Monday, July 3, 2017


I forgot how good garlic herb butter tastes. I got reminded about making compound butter which is really butter with added stuff, when I asked a friend what she was making with her garlic scapes from the garden. This year the garlic that was planted in the fall came up and we had planted hard neck garlic cloves. I have much to learn about different kinds of garlic and the various varieties. I have seen garlic scapes being sold in the farmer's market. Last week I saw garlic scapes being sold for $1 a scape at the market. The scapes were larger than the ones I harvested from my own garden garlic but a $1 a scape is still expensive.

All garlic produces a stalk but the hard neck garlic produces a stalk that curls and that is why they are called scapes. They start to curl as they get longer while growing. Some growers like to snap them off the stem once they curl and before they get too long and fibrous. Other growers like to cut them off. There is a bulb at the end of the stalk and you don't use these in your cooking I am told. If you were growing your own garlic as seed, you would leave them on as this bulb can be planted as seed. I have read that it takes a few years of planting to get a big enough bulb to plant to produce a large garlic bulb for eating. There is a short time period to remove the scapes for eating. You don't want the scapes to get too long as you want the scapes to be tender for use in cooking.

With company coming over for supper and knowing they love garlic bread, I decided to make my own garlic herb butter using fresh garlic scapes and herbs from the garden. If you don't have garlic scapes, you can use fresh minced garlic. For bread, I wanted a baguette but the store I went to only made baguette rolls that day. I bought them and they were crusty and chewy which works well for toasting in the oven. The toasted garlic herb bread was inhaled and immensely enjoyed by all.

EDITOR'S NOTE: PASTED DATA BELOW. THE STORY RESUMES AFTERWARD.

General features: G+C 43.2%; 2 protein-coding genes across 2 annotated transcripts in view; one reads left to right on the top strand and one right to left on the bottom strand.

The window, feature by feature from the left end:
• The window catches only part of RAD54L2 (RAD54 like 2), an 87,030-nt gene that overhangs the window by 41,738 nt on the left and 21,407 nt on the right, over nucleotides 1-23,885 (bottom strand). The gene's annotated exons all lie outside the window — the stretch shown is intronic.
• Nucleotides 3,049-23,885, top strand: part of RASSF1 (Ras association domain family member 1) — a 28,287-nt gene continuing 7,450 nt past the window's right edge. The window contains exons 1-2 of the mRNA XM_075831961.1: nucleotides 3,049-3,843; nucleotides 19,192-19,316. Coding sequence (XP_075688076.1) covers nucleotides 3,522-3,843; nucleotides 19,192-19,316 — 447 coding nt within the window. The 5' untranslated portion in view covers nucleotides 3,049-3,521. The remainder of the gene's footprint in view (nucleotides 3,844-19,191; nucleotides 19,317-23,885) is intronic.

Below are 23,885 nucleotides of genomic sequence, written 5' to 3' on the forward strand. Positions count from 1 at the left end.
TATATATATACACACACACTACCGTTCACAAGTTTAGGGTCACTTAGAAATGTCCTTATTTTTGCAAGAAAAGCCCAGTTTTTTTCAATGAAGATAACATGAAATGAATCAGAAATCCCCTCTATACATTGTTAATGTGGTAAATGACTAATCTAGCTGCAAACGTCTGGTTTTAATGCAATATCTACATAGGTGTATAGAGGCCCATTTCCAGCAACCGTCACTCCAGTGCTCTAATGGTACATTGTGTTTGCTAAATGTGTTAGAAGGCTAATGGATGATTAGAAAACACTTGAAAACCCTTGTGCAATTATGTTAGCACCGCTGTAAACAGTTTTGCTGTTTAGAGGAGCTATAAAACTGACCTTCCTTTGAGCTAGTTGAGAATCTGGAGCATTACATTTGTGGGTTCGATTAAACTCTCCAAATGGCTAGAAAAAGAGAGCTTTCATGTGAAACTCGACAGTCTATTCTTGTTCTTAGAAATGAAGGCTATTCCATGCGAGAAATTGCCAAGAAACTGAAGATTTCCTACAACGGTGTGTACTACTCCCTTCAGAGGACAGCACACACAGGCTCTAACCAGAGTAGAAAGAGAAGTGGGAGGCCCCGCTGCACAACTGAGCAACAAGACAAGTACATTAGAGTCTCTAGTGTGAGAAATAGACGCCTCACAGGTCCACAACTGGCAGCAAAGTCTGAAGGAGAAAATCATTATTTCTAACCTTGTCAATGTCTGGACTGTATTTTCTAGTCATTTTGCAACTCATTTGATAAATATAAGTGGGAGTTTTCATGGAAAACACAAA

Garlic scape used to make garlic herb butter.

Sliced rolls ready for toasting.

Toasted and ready to be eaten with a salad.


1/2 cup unsalted butter softened
2 garlic scapes, chopped or one large garlic glove minced
1 small sprig of fresh rosemary, chopped
1 small sprig of fresh thyme. chopped
2 shoots of fresh dill, chopped

Baguettes, sliced


Soften the butter in a medium size bowl. Add the chopped fresh herbs to the butter and using a fork, thoroughly mix the herbs with the butter. Depending on how strong you want the butter, you may need to add more garlic or herbs.

Spread the butter on the cut baguettes and toast in the oven for 15 minutes at 350 degrees F.  You can also toast thinly sliced pieces of baguettes in a toaster and then butter them after toasting.

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